Pumpkin and honey flapjacks (healthy deliciousness!)

pumpkin and honey flapjacks

My attempt at pumpkin pie didn’t go well. So I decided to try making flapjacks with grated pumpkin in them instead, and luckily they were more successful!  The flapjacks also contain honey, sesame seeds, mashed banana, orange zest, raisins and, of course, porridge oats. There are pretty nutritious and the honey and raisins make them sweet enough without sugar. My son described them as ‘yummy!’ and reminded me that ‘you can make flapjacks with different things’. This is true. We have also made them using grated carrot instead of pumpkin; chopped dried apricots or cranberries instead of raisins; pumpkin seeds or linseeds instead of sesame seeds; and peanut butter instead of banana. We eat them as an after school snack, when out and about or as dessert.

Small seeds such as sesame seeds and linseeds (very cheap to buy!) help the mixture to stick together. Honey, mashed banana and peanut butter also act as a good binder. It’s easiest to cut the pumpkin in to large chunks and then grate (don’t grate the chunks too thin or you might lose some skin!)

pumpkin and honey flapjacks

pumpkin and honey flapjacks

This recipe makes 16 flapjacks, which will last a few days in a sealed container. Allow about 10 minutes to prepare the mixture and 45 minutes to cook. Hope you like them!

pumpkin and honey flapjacks

Pumpkin and honey flapjacks (makes 16)

150g butter

100g honey

200g grated pumpkin

1 mashed banana

150g raisins

50g sesame seeds

Zest of 1 orange

250g porridge oats

Preheat the oven to 160 degrees/gas mark 3.

Put the butter in a pan and heat gently until it is melting, then add the honey. Once all melted take off the heat and add the pumpkin, mashed banana, raisins, sesame seeds, orange zest and porridge oats. Mix well. You want the mixture to be thick but still be able to stir it with a spoon (with a bit of effort).

Line a smallish square or rectangle baking tin with foil and spoon in the mixture. Flatten it out and squash the mixture down with the back of the spoon to help it stick together. Bake for 35-45 mins, until it’s firm and deeply golden at the edges and sides. Take out and leave to cool. Carefully lift out the foil with the flapjack mixture inside it then cut in to pieces with a sharp knife.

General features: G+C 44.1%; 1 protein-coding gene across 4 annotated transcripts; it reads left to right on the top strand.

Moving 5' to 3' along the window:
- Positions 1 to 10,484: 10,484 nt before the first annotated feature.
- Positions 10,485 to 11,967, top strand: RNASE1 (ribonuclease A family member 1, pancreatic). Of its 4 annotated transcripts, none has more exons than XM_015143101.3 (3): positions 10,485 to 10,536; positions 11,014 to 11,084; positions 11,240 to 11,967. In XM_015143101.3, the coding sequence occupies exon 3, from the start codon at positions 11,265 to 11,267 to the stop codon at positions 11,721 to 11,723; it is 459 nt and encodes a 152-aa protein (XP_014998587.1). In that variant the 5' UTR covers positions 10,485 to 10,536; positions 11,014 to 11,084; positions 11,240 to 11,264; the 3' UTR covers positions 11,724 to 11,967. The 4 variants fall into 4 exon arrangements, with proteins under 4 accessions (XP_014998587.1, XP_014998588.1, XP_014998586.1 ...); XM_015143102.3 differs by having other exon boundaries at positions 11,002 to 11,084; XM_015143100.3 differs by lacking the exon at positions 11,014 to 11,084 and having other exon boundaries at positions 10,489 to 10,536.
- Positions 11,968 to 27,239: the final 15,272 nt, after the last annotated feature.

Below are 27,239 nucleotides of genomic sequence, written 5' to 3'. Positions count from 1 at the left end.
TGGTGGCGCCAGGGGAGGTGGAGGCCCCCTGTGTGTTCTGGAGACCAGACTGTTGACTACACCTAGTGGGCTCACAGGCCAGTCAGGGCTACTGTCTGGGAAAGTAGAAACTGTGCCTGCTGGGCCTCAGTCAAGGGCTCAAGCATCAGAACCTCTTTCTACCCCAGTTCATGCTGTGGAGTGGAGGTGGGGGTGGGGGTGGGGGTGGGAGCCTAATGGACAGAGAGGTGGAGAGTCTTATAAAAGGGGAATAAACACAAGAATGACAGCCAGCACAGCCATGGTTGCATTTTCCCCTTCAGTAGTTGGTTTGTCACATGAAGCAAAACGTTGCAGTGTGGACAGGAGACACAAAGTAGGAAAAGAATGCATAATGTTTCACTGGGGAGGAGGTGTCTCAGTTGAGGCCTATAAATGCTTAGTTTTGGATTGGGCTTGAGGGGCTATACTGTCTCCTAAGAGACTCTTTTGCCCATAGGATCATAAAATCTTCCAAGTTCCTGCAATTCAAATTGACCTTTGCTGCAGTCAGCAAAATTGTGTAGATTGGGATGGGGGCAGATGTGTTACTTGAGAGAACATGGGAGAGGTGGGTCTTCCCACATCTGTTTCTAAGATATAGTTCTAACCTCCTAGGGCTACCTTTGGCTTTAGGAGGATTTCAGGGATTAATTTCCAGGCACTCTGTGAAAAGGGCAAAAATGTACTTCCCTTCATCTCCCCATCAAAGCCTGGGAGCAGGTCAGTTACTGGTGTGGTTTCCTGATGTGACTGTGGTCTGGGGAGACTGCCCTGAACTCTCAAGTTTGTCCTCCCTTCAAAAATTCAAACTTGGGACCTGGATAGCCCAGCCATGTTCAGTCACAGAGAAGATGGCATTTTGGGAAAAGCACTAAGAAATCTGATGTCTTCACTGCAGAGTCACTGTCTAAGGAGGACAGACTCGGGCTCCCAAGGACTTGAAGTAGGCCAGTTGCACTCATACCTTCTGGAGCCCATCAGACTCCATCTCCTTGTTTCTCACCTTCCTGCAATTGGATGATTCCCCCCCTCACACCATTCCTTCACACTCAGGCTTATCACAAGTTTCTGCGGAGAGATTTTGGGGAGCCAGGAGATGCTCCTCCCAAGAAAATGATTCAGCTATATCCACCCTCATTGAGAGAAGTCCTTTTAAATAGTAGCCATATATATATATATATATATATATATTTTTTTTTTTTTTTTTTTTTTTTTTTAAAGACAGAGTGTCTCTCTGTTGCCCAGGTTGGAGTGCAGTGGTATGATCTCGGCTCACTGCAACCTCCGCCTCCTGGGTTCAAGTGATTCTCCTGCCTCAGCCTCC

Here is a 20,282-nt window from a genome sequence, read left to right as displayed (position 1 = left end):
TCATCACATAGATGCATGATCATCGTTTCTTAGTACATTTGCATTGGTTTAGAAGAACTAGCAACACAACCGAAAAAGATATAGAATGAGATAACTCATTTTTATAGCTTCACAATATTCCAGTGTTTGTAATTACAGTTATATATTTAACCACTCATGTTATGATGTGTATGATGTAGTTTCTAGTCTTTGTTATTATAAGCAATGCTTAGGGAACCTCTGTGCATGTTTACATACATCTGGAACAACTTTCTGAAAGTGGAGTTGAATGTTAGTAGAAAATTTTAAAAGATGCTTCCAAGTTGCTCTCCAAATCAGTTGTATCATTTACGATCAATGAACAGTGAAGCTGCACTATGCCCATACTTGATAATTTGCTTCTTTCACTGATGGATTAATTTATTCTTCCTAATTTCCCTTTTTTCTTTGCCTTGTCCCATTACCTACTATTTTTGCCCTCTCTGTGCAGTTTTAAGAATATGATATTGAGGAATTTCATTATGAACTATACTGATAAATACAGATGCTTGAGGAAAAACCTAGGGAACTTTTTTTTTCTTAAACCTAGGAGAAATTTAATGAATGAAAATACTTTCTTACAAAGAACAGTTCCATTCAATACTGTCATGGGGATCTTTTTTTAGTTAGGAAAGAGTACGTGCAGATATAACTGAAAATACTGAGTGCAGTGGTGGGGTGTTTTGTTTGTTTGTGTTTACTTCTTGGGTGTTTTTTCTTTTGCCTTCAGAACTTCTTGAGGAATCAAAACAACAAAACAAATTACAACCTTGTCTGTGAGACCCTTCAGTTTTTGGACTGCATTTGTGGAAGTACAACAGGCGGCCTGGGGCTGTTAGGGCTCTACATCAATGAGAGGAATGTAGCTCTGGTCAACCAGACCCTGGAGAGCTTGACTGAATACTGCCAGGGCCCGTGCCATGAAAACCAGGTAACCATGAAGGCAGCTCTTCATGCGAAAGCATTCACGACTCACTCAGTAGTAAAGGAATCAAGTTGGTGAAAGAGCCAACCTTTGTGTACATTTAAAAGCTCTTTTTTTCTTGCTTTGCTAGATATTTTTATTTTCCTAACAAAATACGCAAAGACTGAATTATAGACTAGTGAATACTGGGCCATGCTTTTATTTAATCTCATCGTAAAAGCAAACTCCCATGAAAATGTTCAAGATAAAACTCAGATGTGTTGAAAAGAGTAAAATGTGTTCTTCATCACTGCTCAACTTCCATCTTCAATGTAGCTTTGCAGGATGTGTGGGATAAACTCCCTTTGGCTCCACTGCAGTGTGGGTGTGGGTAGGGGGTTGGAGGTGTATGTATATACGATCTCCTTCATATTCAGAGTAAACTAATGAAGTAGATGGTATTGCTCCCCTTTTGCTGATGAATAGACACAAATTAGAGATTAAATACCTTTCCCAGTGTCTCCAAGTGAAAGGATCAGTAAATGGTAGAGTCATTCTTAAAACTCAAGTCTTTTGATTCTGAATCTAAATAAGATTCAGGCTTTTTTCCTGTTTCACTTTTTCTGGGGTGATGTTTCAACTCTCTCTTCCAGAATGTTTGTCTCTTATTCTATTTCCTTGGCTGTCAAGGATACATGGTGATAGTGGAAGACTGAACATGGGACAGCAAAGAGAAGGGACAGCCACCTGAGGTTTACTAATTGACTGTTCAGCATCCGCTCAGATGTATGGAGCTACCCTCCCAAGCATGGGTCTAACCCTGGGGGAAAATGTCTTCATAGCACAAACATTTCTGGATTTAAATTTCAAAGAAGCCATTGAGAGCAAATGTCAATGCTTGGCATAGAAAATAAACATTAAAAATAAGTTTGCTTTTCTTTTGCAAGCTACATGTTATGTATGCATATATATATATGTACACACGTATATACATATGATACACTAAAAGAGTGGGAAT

Oat, apple and banana pancakes (gluten-free and ready in 20 mins)

oat, apple and banana pancakes

These pancakes are packed with goodness, gluten-free and take about 20 minutes to prepare and cook.  They are made from oats (which you blitz to a flour in a food processor), walnuts (also blitzed), apple, banana, milk and cinnamon.  They have a slightly thicker and grittier consistency than more traditional pancakes but are still delicious with honey on top.  Don’t worry if they look a bit scruffy – it’s all part of their charm!

oat, apple and banana pancakes

My kids enjoyed making a tower of the pancakes and then devoured them – we ate them American-style with blueberries, and yoghurt.  I will have to make another batch and use as an after-school snack soon too (with honey, obviously).  If you are a pancake traditionalist or don’t have a food processor you could leave out the oats and walnuts and simply use plain flour instead!

oat, apple and banana pancakes

Oat, apple and banana pancakes (makes 10 small pancakes)

80g oats

50g walnuts, pecans or almonds

OR replace the oats and walnuts with 120g plain flour

1 apple, grated

1 banana, broken in to a few bits

150ml milk

1/2 tsp ground cinnamon

Put the oats into a blender and blitz until you have a rough scruffy flour.  Put the nuts, milk, apple and banana into the blender and blitz until combined.  (Alternatively, use 120g plain flour instead of the oats and nuts and mix with the apple, finely chopped banana, milk and cinnamon without using a food processor).

Heat a non-stick pan on a medium heat and add a little butter, until there is a thin melted coating of butter gently bubbling in the pan.  Add the pancake batter (1 tbsp = 1 pancake) to make small pancake rounds. Cook for 2–3 minutes on each side, or until golden brown. Eat messily and happily.